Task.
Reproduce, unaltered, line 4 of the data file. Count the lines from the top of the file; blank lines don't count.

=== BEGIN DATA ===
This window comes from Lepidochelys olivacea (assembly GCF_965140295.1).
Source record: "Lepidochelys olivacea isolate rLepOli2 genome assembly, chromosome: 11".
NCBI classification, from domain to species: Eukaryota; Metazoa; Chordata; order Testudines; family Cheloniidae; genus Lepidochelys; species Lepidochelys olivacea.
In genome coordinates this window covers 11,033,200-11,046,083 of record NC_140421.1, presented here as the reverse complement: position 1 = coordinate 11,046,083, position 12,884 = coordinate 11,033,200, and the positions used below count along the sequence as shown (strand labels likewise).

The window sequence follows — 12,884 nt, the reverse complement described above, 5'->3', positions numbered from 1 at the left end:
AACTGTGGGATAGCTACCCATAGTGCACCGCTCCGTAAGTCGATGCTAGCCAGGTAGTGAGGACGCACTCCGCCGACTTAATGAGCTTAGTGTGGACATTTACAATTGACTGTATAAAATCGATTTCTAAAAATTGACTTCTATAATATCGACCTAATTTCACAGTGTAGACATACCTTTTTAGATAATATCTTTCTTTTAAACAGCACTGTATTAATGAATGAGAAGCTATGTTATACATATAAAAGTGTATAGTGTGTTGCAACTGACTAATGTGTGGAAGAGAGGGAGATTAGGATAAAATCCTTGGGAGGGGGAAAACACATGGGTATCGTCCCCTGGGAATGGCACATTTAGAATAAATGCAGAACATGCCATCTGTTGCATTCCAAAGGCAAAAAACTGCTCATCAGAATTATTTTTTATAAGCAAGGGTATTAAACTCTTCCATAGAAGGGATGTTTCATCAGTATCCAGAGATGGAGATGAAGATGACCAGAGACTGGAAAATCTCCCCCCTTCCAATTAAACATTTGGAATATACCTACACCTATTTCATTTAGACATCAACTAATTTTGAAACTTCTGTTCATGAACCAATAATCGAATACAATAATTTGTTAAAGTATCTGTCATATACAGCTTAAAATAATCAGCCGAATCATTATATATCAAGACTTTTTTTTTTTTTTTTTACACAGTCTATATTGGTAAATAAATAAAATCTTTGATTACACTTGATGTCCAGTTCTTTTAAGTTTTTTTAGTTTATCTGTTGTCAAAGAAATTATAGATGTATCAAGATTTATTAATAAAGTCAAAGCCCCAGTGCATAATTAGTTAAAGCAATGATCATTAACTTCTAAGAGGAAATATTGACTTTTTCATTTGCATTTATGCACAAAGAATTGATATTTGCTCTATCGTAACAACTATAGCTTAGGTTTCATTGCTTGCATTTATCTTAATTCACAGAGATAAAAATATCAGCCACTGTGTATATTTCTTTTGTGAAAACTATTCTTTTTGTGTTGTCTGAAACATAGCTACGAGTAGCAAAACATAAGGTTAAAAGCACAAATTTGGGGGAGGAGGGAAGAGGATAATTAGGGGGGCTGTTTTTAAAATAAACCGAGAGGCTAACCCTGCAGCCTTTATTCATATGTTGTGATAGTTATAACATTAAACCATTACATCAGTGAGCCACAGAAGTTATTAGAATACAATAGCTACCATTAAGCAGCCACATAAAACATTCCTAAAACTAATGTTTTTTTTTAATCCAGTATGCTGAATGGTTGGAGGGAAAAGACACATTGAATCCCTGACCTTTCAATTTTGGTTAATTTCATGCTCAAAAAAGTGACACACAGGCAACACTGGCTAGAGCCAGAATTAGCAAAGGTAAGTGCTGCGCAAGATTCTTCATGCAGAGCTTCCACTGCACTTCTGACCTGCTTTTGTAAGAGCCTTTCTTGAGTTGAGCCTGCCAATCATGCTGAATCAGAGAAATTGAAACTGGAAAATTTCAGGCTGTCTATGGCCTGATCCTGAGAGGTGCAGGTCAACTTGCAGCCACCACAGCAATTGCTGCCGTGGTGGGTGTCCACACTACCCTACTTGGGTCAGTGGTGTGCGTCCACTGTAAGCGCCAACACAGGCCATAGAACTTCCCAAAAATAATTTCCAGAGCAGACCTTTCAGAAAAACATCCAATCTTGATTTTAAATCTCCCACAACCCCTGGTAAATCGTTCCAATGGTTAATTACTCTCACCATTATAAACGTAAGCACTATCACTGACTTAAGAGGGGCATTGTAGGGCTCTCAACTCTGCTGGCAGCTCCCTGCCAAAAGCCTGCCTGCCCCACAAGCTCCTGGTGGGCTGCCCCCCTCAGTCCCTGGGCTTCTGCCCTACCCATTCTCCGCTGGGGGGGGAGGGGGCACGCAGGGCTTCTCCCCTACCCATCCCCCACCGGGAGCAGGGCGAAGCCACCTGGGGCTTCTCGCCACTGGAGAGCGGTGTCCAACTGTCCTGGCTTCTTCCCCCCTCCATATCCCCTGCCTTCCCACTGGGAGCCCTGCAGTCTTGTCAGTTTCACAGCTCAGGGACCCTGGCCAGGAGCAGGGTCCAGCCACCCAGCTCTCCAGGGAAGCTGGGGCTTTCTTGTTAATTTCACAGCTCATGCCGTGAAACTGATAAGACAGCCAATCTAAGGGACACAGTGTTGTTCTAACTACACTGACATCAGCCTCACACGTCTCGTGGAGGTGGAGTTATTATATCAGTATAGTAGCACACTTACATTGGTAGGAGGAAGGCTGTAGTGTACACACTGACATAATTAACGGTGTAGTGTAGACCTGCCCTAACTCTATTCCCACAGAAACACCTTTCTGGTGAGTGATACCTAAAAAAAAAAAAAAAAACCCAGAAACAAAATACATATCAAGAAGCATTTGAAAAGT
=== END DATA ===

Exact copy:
In genome coordinates this window covers 11,033,200-11,046,083 of record NC_140421.1, presented here as the reverse complement: position 1 = coordinate 11,046,083, position 12,884 = coordinate 11,033,200, and the positions used below count along the sequence as shown (strand labels likewise).